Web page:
The Outlook - Fall 2014 | Volume 66 - www.communityoutlook.org | 27


IN MEMORIAM

PASSAGES A look at Point Lookout residents that we lost in 2014. Pause to remember friends and colleagues in the community who have left us during the past year.

MARY CROUTIER Point Lookout is mourning the loss of Mary Croutier. Mary A. (Marie) nee Mulligan of Rockville Centre and Point Lookout died on July 13, 2014. She was the beloved wife of William. J. for 61 years. Loving mother of William J, Jr. (Mary Beth), Kevin (Patrice), Patti (John), Matthew (Margi), Vincent (Julia), Eugene, LeeAnn (Vito), Daniel (Cathy), Brian (Judi), and Michelle (Tim). Dear sister of John, and loving in-law of Florence and Robert Clark. Cherished Nana of 24 and great grandmother of 6. Mary would often be seen on Civic Beach playing bridge with friends or laughing, surrounded by her children and grandchildren in the ever-expanding Croutier circle. She so loved the beach that her family poured some Point Lookout sand into her grave so that she would always be resting on sands from her beloved Civic beach. Loyal friend and neighbor…Point Lookout will miss her.

CATHERINE LINTON

DORIS CULLEN Doris Cullen, beloved wife of John B Cullen ( deceased) , died at home on July 8th, 2014. Mother of Dana Conklin , John Cullen ( deceased)  and Gail Cullen. Grandmother of Chad Conklin  and Paige Horak. Great Grandmother of Tyler, Halle, Skylar and Christopher. Doris was a long time resident of The Point and on many Autumn days you would see her walking down Glenwood Avenue for a swim. She loved her town and there were numerous organizations to which Doris and John donated. Doris had a passion for the nursery school she directed for 28 years. She was also the visionary and developer of the Village Gardeners. Doris was strong minded and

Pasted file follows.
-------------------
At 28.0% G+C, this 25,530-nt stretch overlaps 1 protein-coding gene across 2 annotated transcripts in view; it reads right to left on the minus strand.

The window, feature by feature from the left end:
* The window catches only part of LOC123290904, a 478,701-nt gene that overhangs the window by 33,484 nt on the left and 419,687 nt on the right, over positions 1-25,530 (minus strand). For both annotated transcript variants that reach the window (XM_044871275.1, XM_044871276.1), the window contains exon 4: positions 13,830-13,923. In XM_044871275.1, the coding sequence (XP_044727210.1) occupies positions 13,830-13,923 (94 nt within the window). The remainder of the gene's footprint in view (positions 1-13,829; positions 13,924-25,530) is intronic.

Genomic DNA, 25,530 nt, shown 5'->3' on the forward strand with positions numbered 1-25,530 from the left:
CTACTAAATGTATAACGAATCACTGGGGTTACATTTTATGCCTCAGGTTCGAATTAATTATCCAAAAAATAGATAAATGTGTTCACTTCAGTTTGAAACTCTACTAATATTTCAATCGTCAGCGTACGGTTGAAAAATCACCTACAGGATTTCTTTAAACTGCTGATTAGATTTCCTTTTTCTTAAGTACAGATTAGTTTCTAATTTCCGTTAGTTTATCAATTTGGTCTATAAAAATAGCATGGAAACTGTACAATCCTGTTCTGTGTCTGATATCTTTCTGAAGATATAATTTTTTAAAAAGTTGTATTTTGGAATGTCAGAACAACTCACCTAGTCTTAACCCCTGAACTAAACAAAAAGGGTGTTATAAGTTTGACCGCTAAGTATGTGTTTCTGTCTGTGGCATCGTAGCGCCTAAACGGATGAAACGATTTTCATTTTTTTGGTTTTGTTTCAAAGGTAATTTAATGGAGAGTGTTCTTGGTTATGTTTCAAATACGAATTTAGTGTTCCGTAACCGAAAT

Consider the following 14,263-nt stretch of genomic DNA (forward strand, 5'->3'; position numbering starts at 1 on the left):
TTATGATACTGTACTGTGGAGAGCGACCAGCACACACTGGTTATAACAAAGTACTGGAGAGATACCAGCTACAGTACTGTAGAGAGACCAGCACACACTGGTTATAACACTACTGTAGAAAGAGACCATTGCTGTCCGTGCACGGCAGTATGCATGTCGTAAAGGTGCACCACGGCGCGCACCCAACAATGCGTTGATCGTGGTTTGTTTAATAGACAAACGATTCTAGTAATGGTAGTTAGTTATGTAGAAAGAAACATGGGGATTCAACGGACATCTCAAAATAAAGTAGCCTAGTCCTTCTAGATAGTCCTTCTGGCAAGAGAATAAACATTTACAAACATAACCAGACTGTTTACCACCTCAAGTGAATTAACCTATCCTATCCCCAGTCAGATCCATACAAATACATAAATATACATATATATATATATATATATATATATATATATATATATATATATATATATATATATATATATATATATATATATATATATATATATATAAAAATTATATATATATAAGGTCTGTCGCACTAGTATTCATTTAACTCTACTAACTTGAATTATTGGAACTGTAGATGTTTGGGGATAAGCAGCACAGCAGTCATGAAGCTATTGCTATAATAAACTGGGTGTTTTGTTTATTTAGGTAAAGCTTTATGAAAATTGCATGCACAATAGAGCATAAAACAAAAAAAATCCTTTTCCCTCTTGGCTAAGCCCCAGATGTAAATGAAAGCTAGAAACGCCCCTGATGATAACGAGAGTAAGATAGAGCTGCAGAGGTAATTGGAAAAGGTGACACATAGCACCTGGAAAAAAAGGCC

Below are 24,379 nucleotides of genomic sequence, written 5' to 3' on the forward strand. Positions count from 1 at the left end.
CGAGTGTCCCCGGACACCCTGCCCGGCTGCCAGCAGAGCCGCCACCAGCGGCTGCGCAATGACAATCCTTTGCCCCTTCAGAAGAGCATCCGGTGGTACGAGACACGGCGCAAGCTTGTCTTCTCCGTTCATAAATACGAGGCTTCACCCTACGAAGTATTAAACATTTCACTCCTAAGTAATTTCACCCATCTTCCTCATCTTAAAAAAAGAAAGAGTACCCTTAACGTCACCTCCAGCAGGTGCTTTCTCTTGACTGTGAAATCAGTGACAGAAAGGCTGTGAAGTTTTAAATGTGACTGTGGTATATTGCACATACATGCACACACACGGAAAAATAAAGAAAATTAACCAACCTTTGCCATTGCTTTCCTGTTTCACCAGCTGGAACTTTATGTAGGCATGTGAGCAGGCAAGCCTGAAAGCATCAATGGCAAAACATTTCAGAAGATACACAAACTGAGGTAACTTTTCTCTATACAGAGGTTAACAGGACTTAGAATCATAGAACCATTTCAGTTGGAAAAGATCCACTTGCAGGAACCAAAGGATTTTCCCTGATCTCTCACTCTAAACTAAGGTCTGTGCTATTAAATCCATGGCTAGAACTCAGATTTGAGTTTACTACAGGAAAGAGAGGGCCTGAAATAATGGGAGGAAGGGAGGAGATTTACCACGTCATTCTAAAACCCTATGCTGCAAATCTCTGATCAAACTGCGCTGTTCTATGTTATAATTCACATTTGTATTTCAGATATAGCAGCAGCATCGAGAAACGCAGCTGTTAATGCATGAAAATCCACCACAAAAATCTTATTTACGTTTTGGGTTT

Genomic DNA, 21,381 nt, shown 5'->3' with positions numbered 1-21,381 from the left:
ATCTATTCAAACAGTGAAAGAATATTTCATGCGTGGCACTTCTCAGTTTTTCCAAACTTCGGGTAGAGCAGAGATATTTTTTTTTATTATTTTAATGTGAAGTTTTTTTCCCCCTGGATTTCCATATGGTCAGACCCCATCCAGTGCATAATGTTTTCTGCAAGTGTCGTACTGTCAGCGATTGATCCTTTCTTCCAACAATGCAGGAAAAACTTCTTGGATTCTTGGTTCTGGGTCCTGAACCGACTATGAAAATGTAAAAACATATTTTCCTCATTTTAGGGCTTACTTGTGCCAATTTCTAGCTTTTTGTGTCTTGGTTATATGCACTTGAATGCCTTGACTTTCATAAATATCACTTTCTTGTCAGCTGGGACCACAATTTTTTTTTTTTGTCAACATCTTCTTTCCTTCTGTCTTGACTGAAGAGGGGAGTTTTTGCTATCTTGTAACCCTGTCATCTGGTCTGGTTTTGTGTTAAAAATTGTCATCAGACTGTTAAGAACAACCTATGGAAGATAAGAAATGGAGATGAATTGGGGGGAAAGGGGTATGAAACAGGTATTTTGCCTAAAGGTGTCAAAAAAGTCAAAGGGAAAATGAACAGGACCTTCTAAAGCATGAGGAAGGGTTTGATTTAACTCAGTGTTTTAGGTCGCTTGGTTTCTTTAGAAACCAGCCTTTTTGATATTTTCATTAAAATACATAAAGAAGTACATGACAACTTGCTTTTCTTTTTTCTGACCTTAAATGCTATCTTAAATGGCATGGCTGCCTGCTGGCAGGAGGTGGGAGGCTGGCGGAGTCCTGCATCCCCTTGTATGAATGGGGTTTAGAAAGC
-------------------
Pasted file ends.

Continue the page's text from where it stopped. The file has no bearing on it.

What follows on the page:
Longtime resident Catherine Linton passed away on August

sometimes held opinions that were not popular. However, she

27, 2014 in her 99th year. Beloved wife of the late Leonard. 

stood up for her values, and if necessary, separated from the

Loving mother of Alexandra Linton (Dara Zargar), Patricia

norm and spoke her mind. Sometimes there are great prices

Linton (Jeffrey Fenton) and Nicholas Linton. Known for her

to pay in this world for being too outspoken. To our mother:

elegance and style as well as her untiring charitable work for

A Sensitive Soul...Pure in Heart and Soul

the AHRC, she imparted humor and wisdom to her family and

At the end of her life

community. Born in Russia, raised in Paris, she was a world

Her True Soul’s Essence

traveler who loved her home in Point Lookout.  A Memorial

Bloomed in Full like

Service will be held near what would have been her hun-

The flowers she adored

dredth birthday on October 11 at 11am at the Point Lookout

So much.

Community Church, Point Lookout. In lieu of flowers, dona-

...at the end of her life she wanted to tell everyone that she

tions to Camp Anchor, 630 Lido Blvd, Lido Beach, NY 11561.

loved them...

The Community Outlook - Fall 2014 | Volume 66 - www.communityoutlook.org | 28


PARK PROJECT On behalf of those volunteering on The Point Lookout Park Project, I am thrilled to say welcome back to the Community Outlook and thank you for giving us the opportunity to speak to the community about the Point Lookout Park Project. The Point Lookout Park Project was born out of a need to enhance some of the neglected public spaces of Point Lookout. The Point Lookout Park Project Inc. will engage in large-scale public revitalization projects in and around the parks and public spaces of Point Lookout. We have, and will continue, to seek input from the community to identify needs, prioritize projects and see the ideas through to completion. We will work with local governments and community groups on project design and bridge the funding gap between available public resources with private donations to see our community works come to fruition. We were incorporated at the start of the year and have applied for 501(c)(3) designation. Our first project will focus on the Point Lookout Civic Playground, an area neglected for the better part of two decades. The ultimate goal of the project is to remove all

-Matthew Brennan